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Johan Berlin
Johan Berlin
MD

Interview with Johan Berlin

Lack of converting capabilities inhibiting growth of nonwovens in Asian markets

Investkonsult Sweden AB has been buying and selling second-hand textile machinery since the early 1970s. In the mid-1980s, it started focusing on technical textiles - nonwovens and hygiene sectors. It is one of the few companies that specialises solely in these two fields. Investkonsult works as a consultant and broker of machinery in the nonwoven and disposable hygiene industries, supporting existing companies as well as start-ups. InvestKonsult Managing Director Johan Berlin discusses threadbare with Technicaltextile.net (venture of Fibre2Fashion), the state of the machinery industry for nonwovens and absorbent hygiene in India and all over the world. Mr. Joakim Blomqvist assisted Mr. Berlin with the answers, and is associated with InvestKonsult Sweden AB.

TT: It has been about two decades since Investkonsult shifted its focus from conventional textile machinery to nonwoven or hygiene machinery. How much has demand for nonwovens and hygiene machinery gone up? What is the growth expected in the next two years?

We have seen a continuously increasing demand for used nonwoven and absorbent hygiene equipment during the last decades, particularly used nonwoven machinery. In recent years, we have made efforts to expand our network of existing producers and potential new ventures. In addition to constantly strengthening and broadening our network, we strive to improve our ability to match buyers and sellers of equipment. By keeping ourselves updated and constantly gathering information, we increase our knowledge of producers' current production resources and their possible procurement and/or divestment needs. This strategy and a strong focus on increasing our knowledge of the players in the nonwovens and absorbent hygiene industry naturally generates more business. We believe that the market for used equipment will continue to grow, and the potential for growth is especially strong in India - both in terms of absorbent hygiene products as well as nonwovens. However, what is worth noticing is that in terms of quantity of single machines sold, it was much larger in the conventional textile business. During those days, we completed may be 30-40 deals over a year in conventional textiles. In the nonwovens, it may be 10-20. So, the difference is quite big. Of course, investments are also higher, and the need to deliver a more precise solution is also higher.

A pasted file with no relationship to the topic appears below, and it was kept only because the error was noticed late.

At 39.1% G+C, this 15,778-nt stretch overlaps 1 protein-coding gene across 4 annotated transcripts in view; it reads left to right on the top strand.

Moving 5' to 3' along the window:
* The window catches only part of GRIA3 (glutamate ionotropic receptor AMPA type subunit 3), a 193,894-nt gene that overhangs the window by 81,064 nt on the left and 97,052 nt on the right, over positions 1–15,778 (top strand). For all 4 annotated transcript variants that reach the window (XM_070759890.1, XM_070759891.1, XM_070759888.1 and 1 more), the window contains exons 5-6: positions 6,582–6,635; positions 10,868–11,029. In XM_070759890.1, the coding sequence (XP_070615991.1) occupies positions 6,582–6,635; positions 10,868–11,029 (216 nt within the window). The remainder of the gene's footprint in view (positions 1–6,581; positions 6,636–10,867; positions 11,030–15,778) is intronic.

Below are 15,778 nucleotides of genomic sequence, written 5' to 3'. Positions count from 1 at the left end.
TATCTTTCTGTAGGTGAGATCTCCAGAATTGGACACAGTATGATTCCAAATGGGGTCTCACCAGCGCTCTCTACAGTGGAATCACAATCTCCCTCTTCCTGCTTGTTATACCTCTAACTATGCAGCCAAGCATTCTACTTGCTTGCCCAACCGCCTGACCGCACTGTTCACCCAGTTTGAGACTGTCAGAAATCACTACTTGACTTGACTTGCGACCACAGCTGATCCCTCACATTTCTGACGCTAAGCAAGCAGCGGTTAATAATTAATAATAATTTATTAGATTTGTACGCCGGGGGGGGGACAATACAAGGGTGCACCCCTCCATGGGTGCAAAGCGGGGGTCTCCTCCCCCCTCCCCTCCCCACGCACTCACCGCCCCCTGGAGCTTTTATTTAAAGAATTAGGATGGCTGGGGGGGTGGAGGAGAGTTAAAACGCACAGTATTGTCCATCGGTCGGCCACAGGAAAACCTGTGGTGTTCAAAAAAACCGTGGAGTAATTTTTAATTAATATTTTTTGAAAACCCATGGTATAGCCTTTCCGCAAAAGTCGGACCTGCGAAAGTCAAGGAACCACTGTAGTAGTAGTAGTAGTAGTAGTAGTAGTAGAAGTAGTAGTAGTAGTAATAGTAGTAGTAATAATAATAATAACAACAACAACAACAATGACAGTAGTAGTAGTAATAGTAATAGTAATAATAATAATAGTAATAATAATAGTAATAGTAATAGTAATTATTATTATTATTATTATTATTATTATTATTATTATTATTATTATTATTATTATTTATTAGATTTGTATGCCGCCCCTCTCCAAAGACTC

TT: Nonwovens/hygiene machinery has different criteria for selection as compared to conventional machinery. Which are the criteria one has to abide by for setting up a unit?